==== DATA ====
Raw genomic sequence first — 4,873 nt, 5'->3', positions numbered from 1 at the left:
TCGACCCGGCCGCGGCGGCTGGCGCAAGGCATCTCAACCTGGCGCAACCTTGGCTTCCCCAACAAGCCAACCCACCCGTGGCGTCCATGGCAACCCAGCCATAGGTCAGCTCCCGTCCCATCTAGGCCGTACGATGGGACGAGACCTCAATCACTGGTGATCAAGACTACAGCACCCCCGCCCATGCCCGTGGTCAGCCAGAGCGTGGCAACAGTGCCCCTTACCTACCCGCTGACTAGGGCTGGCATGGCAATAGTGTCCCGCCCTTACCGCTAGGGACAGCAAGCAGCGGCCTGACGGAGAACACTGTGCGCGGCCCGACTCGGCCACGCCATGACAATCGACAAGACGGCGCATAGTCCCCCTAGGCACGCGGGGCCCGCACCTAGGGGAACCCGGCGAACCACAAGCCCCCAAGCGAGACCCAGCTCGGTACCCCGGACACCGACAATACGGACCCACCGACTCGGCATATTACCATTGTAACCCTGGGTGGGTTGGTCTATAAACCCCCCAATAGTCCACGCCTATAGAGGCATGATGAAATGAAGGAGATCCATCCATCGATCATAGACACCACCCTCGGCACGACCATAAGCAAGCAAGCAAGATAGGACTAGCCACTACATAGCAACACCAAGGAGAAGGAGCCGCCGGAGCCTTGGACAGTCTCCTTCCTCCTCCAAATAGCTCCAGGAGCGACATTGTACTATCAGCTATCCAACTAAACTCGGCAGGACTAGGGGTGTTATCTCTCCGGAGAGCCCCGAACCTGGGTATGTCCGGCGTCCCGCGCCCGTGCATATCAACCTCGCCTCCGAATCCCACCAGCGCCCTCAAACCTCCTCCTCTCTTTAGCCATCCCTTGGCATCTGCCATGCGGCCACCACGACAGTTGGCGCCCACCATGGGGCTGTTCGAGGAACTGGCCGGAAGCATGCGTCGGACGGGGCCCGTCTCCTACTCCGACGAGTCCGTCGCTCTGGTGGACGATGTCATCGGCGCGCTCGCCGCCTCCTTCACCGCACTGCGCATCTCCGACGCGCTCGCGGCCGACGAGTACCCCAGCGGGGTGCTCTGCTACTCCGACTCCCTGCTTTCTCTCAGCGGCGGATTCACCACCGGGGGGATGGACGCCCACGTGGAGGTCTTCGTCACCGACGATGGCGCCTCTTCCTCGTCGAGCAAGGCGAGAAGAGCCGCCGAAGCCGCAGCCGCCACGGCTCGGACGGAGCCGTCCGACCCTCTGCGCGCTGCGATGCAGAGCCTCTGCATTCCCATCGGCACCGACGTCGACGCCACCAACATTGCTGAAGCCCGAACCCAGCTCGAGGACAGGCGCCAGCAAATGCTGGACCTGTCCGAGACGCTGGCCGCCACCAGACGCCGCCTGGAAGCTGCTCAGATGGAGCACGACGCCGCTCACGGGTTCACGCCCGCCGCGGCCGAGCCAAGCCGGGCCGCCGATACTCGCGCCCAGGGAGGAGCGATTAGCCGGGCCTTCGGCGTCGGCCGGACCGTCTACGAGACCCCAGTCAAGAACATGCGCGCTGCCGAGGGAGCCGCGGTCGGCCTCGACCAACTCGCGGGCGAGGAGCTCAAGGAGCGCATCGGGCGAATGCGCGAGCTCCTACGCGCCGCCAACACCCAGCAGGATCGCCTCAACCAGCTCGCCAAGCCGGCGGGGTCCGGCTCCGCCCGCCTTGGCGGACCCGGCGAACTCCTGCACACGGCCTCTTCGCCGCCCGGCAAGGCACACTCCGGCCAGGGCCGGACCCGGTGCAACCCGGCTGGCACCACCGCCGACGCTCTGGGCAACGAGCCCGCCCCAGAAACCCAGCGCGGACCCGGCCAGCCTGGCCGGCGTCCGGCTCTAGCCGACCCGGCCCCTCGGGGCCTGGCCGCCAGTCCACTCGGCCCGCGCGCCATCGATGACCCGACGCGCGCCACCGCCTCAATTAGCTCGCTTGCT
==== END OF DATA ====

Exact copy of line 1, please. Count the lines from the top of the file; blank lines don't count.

Raw genomic sequence first — 4,873 nt, 5'->3', positions numbered from 1 at the left: